Long‐term Depression and Depotentiation


Long‐term depression and depotentiation are activity‐dependent processes that weaken synapses. These processes are thought to work together with long‐term potentiation to encode memory.

Keywords: long‐term potentiation; depotentiation; learning; metabotropic glutamate receptor; glutamate receptor

Figure 1.

The dominant mechanism for expressing long‐term depression is a decrease in AMPA receptor‐mediated currents (GluR1‐3). The removal of AMPA receptors from the synapse is triggered by a specific phosphorylation of the GluR1 receptor and a specific dephosphorylation of the GluR2 receptor as described in the figure. The activities of the respective kinase and phosphatase are controlled indirectly by a limited increase in spine Ca2+ levels. Ca2+ enters the spine either through NMDA receptors activated by glutamate or by release from intracellular stores. The signal for release from intracellular stores derives from glutamate activation of the metabotropic glutamate receptor (mGluR), sequential effects of g protein (Gq/11), phospholipase C (PLC), and inositol 1,4,5‐trisphosphate (IP3). Ca2+ also activates nitric oxide synthase (NOS). Nitric oxide (NO) can mediate a decrease in the release of glutamate. Other abbreviations: PKC, protein kinase C; GRIP, glutamate receptor interacting protein; PICK, protein interacting with C‐kinase; AP2, assembly/adaptor proteins‐2; Ras‐GRF1, ras guanine nucleotide releasing factor 1; p38MAPK, p38 mitogen‐activated protein kinase; PP2b, protein phosphatase 2B; LIMK, lin‐11 isl‐1 mec‐3 motif kinase; PKA, protein kinase A; AKAP, A‐kinase anchoring protein; PP1, protein phosphatase 1.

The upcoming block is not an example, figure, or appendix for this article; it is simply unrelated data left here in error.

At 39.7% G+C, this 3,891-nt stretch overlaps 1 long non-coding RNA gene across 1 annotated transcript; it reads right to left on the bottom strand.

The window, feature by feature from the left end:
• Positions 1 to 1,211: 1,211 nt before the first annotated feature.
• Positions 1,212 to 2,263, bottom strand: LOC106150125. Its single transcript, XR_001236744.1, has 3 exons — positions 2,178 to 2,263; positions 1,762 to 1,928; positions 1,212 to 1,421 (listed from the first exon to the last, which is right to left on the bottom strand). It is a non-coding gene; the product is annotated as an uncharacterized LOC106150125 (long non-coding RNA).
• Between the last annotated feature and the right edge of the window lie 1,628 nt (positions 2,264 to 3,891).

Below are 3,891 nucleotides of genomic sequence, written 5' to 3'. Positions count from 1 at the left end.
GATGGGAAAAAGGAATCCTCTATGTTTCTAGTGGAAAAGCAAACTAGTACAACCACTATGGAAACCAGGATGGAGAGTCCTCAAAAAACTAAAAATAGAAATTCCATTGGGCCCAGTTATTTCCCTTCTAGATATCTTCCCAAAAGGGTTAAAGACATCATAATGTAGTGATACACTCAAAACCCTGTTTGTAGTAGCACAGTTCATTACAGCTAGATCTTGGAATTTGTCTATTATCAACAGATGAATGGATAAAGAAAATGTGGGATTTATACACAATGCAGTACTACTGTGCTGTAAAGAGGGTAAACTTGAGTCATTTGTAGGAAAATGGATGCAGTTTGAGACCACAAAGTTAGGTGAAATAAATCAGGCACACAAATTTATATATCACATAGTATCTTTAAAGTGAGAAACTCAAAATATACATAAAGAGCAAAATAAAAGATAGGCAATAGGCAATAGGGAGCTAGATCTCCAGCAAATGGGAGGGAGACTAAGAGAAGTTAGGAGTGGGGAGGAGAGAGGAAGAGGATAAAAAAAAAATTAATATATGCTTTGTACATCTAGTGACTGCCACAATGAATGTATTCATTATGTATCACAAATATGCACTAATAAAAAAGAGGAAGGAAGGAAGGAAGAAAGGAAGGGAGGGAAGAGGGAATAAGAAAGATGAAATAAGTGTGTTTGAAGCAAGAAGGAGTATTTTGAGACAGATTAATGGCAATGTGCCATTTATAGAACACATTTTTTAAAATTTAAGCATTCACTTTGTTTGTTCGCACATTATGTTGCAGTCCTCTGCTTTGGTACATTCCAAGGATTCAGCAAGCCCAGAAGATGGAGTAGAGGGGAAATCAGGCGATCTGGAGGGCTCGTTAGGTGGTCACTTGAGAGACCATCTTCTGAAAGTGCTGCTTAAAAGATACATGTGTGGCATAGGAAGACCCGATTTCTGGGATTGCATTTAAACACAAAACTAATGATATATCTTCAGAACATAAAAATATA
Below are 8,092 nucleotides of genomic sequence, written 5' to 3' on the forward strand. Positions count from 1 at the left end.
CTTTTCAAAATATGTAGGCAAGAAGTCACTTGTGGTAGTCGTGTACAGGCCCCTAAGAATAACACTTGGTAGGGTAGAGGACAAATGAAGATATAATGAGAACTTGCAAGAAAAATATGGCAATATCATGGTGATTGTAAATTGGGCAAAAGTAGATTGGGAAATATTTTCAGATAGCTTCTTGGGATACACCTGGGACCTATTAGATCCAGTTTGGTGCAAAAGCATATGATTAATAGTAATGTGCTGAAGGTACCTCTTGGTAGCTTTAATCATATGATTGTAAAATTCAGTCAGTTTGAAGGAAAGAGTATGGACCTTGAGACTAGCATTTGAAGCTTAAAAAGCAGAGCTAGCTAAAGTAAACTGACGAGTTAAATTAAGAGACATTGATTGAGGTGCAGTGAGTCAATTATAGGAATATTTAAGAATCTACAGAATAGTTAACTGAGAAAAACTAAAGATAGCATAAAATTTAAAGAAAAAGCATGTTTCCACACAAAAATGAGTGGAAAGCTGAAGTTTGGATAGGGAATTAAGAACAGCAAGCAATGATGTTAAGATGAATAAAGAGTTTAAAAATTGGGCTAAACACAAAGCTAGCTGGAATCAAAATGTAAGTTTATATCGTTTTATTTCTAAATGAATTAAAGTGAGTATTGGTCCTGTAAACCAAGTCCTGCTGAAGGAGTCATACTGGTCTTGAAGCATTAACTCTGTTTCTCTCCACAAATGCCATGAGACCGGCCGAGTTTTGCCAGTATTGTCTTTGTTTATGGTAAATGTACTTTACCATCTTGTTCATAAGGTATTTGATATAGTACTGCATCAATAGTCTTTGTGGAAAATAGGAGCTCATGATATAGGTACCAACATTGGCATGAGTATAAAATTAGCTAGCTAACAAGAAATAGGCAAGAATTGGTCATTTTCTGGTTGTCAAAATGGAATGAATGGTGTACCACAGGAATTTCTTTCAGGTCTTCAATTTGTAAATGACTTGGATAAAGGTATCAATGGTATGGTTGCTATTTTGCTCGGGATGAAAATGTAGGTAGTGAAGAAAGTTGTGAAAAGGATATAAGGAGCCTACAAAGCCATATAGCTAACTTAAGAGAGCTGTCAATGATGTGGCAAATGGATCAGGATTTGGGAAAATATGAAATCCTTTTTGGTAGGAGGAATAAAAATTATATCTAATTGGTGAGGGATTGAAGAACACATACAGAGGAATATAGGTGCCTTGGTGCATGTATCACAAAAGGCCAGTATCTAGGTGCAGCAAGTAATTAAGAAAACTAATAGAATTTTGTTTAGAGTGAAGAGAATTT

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Further Reading

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Wagner JJ and Alger BE (1996) Homosynaptic LTD and depotentiation: do they differ in name only? Hippocampus 6(1): 24–29.

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Lisman, John, and Richard, Edwin A(Sep 2007) Long‐term Depression and Depotentiation. In: eLS. John Wiley & Sons Ltd, Chichester. http://www.els.net [doi: 10.1002/9780470015902.a0000164.pub2]